As part of this year’s Light After Dark Film Festival, we are pleased to present Peep Show, an innovatively staged exhibition of archival film curated by feminist collective Invisible Women.

Book free tickets

Enjoy music in our Atrium from electronic DJs MOAN and AJA.

For the fifth iteration of our ‘Bonington Archive’ series, we are delighted to present materials from our archive related to Burst, a solo exhibition by artist Tom Hackett that took place in the gallery from 8 May – 9 June 1990. The installation consisted of a large sculpture made from fabric and 80 x 3-8ft wooden cable reels.

These wooden cable reels were sourced by Exhibition Organiser, Stella Couloutbanis, from a British Telecom depot in Arnold, Nottingham. BT agreed to lend these reels for the show, but they would not deliver them to the gallery. So the question was – how do you transport 80 giant cable reels into Bonington Gallery?

The answer? A photoshoot and a press release, obviously!

Curated by Alex Jovčić-Sas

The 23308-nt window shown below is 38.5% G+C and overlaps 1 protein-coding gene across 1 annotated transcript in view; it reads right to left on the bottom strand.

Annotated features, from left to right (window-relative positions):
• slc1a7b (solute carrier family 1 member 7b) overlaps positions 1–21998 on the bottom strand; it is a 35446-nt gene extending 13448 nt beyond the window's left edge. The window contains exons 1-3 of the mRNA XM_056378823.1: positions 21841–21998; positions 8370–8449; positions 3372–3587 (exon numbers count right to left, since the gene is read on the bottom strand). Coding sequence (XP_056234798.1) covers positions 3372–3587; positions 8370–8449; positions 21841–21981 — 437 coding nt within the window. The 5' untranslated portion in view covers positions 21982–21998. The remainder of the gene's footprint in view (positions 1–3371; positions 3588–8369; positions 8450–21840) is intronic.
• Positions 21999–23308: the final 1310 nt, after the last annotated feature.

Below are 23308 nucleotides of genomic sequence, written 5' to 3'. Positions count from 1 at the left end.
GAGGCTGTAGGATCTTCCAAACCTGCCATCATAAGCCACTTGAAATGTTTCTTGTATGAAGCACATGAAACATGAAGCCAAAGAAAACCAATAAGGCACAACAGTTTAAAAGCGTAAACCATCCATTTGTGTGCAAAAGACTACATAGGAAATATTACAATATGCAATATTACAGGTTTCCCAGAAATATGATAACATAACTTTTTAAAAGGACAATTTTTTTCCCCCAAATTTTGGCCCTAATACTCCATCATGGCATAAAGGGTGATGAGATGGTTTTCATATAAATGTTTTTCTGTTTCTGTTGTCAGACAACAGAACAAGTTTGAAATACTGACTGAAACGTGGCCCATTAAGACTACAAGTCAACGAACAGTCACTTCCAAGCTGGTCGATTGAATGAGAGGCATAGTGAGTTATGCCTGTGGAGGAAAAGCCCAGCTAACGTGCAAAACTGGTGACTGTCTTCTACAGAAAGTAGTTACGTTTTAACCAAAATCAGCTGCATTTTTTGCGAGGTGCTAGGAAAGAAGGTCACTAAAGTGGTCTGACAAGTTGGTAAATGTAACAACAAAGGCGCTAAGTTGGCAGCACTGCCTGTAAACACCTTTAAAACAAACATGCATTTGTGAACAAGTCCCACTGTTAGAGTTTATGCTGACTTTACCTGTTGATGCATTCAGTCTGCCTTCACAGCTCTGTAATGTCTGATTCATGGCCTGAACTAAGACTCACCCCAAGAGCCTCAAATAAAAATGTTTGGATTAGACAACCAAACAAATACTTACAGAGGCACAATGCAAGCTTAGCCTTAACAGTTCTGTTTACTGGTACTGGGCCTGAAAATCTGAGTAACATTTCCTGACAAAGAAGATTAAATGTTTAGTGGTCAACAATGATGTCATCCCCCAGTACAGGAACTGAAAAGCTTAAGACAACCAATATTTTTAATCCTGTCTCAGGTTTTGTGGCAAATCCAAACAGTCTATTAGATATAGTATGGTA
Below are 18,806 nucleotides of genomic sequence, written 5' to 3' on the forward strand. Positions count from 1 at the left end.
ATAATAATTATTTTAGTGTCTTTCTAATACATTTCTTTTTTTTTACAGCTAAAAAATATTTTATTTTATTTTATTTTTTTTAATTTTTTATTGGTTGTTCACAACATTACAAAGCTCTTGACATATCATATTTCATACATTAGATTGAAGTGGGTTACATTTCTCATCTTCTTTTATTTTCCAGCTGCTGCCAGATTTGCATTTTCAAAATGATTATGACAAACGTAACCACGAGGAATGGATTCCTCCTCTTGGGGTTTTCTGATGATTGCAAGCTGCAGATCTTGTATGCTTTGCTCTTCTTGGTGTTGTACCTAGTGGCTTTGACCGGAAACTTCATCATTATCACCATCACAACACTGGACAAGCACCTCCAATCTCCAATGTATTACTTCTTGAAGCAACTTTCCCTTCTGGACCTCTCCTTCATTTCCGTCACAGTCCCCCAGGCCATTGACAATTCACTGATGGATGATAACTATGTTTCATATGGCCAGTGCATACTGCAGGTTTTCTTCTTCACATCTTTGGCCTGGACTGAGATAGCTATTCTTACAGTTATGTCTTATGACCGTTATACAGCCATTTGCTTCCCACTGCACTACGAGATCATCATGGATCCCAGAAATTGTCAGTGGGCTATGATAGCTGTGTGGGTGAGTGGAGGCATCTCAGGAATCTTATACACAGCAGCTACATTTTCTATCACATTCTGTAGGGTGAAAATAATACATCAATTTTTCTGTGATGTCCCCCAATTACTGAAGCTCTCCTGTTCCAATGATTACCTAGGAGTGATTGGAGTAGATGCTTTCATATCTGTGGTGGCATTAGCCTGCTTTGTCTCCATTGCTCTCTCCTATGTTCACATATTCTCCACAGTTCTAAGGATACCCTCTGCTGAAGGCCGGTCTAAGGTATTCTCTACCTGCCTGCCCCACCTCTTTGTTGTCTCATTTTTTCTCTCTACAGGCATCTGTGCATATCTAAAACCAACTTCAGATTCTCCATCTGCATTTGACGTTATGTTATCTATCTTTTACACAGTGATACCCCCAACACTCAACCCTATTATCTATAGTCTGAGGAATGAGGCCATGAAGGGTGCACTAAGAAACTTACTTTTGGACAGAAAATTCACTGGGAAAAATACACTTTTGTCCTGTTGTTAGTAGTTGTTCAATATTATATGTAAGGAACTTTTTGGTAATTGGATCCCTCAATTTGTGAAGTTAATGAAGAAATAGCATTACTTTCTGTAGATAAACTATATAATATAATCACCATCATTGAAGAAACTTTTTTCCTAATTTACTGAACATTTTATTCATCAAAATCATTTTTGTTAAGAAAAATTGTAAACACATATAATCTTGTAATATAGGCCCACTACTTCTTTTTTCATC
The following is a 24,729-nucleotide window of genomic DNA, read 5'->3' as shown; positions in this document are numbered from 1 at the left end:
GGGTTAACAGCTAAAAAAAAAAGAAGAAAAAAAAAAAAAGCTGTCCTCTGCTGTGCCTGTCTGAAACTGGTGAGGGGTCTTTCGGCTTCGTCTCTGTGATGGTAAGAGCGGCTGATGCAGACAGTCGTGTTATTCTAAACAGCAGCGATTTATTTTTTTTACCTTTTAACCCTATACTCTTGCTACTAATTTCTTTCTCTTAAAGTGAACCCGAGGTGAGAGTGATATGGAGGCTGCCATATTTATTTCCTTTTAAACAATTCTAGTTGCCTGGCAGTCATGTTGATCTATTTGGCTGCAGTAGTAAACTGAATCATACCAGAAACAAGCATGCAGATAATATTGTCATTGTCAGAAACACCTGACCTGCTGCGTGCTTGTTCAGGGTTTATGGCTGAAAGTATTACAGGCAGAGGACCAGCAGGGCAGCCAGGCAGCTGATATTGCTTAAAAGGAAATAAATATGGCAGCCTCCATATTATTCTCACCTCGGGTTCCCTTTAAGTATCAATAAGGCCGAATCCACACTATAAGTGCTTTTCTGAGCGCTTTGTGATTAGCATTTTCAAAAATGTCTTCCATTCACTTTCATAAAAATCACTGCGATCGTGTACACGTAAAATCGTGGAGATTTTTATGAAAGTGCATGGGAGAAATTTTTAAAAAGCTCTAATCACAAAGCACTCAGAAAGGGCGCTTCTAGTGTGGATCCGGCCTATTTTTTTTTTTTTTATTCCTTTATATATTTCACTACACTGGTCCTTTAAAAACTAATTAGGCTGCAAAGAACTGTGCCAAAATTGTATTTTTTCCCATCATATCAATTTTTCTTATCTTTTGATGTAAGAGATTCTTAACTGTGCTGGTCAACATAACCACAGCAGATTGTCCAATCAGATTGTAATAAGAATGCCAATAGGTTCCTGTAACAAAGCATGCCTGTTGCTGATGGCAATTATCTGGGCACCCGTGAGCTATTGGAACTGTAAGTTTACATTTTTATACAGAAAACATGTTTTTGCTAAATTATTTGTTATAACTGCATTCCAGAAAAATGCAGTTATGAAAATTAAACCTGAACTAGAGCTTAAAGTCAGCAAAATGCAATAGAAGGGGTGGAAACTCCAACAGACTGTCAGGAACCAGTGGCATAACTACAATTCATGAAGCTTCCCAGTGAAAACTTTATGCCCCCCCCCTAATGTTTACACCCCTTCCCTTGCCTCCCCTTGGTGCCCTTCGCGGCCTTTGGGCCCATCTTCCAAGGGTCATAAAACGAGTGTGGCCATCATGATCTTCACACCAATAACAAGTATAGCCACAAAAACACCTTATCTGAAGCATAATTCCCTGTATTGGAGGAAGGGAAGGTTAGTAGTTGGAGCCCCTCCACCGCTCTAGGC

Bonington Archive is a revolving display of material drawn from the Bonington Gallery Archive. If you have any materials relating to the programme, especially before 1989, please contact: joshua.lockwood-moran@ntu.ac.uk

Preview: Friday 15 March, 6–8 pm

Bonington Gallery is pleased to present an exhibition of paintings by Nottingham based artist Shahnawaz Hussain which capture key buildings and landmarks across Nottingham and the wider county.

Based in Nottingham, Shahnawaz Hussain is a self-taught artist who has been practicing and making art for the past 8 years.

Mostly working in acrylic, oil and watercolour; Shahnawaz travels across Nottinghamshire visiting locally significant buildings and landmarks that either possess a Nottingham Civic Society plaque or are otherwise connected with a famous Nottingham personality or lost industry. Some paintings also depict places and locations that are personal to the artist, such as his house.

In his experimental artworks, form, colour and texture are interwoven and applied via a broad range of perspective techniques, in turn exploring meaning, scale and depth-of-vision to reveal in great detail the underlying nature and composition of his subjects.